- Myocarditis resembling acute or chronic heart failure. Patients with myocarditis can present with shortness of breath, fatigue, and the inability to tolerate exercise. These patients generally have enlarged hearts, with symptoms that occur about 2 weeks to a few months after gastrointestinal or upper respiratory infections (acute). A more chronic form may be seen where the body’s immune system continues to attack the heart in the absence of infection., Such cases of chronic myocarditis can occasionally result from a previous acute infection or heart muscle injury.
Can myocarditis be confused with other heart diseases?
A: Yes. For example, the symptoms of heart failure, including shortness of breath, fatigue, inability to tolerate exercise, and associated with difficulty breathing while laying down/sleeping are common to many heart diseases besides myocarditis. One feature that distinguishes myocarditis from other causes of heart failure is that it often follows an upper respiratory or gastrointestinal infection and is due to a specific immune response against the heart itself.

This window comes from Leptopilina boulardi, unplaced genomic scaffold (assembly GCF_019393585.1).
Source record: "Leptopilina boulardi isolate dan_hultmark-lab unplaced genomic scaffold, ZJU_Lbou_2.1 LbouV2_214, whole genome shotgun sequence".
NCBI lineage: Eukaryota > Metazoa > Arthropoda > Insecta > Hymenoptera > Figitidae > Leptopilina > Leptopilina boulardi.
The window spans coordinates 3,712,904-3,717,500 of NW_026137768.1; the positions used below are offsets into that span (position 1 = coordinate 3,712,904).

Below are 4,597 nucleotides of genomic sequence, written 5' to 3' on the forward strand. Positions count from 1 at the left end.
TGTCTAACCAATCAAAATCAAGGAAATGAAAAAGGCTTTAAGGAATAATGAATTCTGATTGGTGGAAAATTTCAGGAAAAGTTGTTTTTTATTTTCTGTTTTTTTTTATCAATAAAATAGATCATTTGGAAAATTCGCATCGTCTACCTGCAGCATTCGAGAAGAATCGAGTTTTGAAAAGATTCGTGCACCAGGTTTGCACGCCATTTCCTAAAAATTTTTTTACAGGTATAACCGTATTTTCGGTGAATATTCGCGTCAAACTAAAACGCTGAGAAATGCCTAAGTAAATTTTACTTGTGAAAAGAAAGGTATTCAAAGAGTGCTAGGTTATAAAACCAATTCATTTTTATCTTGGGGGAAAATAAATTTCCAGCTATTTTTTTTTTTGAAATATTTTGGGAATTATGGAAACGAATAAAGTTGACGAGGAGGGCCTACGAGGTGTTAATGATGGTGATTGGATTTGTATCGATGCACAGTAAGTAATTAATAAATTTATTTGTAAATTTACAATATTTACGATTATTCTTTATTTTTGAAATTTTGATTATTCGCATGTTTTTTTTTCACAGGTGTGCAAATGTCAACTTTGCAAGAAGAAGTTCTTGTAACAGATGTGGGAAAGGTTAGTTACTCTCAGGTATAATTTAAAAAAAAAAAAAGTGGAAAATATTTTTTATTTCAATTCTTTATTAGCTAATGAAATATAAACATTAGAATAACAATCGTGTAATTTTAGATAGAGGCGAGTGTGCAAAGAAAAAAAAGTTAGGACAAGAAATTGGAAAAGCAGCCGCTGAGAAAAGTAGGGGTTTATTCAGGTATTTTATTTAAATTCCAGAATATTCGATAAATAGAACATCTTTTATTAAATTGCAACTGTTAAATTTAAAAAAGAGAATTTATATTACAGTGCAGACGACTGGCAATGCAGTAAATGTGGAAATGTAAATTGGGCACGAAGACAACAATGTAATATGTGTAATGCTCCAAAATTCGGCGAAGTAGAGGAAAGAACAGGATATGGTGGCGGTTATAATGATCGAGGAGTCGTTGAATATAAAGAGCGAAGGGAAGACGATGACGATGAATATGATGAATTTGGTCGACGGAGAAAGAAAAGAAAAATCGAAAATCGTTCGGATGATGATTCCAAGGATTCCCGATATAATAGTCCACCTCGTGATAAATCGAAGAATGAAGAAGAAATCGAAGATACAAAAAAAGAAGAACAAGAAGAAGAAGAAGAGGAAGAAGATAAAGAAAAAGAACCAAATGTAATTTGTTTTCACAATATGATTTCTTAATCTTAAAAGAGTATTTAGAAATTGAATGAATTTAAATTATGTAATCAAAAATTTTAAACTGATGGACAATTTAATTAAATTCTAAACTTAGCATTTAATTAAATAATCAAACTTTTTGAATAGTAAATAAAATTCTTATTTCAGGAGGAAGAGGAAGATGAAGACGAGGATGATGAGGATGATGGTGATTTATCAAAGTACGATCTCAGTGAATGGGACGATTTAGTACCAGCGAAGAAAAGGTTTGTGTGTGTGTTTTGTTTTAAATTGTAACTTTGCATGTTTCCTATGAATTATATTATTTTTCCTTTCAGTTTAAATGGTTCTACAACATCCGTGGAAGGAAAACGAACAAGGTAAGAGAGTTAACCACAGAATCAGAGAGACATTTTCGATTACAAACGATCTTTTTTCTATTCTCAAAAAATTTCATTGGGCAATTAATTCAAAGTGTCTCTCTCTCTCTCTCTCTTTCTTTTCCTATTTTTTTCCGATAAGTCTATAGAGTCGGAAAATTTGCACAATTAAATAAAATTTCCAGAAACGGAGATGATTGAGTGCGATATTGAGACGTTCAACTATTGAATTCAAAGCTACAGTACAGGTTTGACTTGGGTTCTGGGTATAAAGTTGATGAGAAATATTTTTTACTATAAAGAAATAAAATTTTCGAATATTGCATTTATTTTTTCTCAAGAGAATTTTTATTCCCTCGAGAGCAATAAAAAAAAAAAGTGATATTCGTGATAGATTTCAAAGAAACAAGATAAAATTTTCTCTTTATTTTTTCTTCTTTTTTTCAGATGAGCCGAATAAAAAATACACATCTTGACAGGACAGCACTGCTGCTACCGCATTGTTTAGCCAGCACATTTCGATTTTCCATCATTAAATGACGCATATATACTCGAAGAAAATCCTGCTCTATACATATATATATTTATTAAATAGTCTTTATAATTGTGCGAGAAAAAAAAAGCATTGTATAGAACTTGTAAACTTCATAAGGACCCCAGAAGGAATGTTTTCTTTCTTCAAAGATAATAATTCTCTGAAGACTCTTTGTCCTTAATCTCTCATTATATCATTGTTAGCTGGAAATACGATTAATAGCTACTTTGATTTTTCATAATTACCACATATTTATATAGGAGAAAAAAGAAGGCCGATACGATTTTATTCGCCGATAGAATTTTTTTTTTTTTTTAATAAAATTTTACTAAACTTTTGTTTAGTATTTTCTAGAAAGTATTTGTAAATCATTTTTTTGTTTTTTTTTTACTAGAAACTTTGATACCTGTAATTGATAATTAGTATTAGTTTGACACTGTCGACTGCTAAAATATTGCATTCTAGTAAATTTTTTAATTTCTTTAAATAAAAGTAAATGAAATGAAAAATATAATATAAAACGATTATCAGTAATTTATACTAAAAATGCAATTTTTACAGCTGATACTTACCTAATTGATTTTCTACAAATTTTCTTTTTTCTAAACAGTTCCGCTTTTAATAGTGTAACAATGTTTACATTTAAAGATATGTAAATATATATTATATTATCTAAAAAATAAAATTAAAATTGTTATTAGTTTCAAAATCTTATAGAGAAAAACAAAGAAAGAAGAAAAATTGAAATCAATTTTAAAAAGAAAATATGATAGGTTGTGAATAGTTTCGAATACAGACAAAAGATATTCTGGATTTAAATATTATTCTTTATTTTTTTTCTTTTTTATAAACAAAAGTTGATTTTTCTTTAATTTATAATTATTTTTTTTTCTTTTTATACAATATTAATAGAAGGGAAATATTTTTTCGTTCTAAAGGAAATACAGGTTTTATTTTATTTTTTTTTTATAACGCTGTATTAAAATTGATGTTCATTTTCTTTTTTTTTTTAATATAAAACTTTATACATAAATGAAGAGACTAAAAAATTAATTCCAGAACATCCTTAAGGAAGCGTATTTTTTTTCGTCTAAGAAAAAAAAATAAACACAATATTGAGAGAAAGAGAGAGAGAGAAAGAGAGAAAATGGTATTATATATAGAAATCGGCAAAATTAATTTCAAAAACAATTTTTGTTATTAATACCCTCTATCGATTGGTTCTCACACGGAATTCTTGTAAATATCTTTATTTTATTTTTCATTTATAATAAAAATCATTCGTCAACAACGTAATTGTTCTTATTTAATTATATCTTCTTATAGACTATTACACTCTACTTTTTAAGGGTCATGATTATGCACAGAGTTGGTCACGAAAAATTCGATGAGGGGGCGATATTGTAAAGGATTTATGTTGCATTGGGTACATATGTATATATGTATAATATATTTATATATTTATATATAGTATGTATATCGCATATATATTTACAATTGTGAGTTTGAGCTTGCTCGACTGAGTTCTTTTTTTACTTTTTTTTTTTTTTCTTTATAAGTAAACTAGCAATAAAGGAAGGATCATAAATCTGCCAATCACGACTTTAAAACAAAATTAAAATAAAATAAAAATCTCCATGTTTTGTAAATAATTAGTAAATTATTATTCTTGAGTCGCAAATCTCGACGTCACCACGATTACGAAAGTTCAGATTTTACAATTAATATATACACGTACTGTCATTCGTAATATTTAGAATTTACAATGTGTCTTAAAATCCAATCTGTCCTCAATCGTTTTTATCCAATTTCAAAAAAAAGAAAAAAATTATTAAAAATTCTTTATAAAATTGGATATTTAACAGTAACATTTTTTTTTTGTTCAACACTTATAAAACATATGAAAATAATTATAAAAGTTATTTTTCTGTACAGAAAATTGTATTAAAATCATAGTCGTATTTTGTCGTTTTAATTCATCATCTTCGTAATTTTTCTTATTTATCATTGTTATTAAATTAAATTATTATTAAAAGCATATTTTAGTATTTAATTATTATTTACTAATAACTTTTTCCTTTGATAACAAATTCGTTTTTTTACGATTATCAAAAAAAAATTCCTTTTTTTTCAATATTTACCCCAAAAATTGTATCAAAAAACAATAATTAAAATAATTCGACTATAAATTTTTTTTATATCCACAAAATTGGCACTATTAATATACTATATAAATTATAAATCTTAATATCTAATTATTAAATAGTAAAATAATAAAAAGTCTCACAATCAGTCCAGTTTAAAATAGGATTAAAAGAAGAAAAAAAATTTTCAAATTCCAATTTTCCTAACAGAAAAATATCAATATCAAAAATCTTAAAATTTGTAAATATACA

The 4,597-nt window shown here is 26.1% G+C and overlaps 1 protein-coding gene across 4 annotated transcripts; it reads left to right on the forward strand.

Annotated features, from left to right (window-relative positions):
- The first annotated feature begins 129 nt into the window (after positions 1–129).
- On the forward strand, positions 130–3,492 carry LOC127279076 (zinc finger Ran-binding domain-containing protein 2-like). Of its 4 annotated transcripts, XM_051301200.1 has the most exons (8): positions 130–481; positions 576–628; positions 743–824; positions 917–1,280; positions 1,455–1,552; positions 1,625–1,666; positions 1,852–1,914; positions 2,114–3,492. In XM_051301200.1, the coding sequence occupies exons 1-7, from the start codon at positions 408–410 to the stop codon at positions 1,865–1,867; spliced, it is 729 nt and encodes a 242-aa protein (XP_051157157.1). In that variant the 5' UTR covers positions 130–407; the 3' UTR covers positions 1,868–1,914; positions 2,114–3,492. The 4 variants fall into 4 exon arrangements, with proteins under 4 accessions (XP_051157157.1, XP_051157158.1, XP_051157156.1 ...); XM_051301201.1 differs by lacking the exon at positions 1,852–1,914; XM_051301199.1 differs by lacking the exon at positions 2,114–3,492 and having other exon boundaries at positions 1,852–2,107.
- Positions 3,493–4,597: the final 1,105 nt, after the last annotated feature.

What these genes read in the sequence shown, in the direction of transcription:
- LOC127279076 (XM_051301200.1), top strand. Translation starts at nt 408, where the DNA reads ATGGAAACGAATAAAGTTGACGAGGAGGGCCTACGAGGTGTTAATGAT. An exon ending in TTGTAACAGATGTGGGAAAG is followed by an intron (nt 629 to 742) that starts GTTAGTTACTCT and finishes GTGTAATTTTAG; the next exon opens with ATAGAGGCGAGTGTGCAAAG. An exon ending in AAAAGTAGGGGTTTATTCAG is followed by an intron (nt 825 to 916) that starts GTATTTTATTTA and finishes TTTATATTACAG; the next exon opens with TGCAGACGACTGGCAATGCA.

Myocarditis can also mimic a heart attack. When cardiac inflammation occurs in the regions of the heart nearest to the outside surface, it can present as chest pain. However, in myocarditis, the coronary vasculature, which supplies the heart and is generally blocked in heart attacks, usually appears normal1.
Myocarditis can cause arrhythmias caused by defects in the conduction system of the heart. When the conduction (electrical) system in the heart experiences “blocks”, it is unable to coordinate pumping blood adequately. Loss of blood perfusion to the brain can result in “passing out”. Cardiac sarcoidosis and infections with Lyme disease, and Diphtheria are associated with these types of defects (see FAQ of types of viruses and bacteria that cause myocarditis for disease details).
What is a biopsy and when is it used in the diagnosis of myocarditis?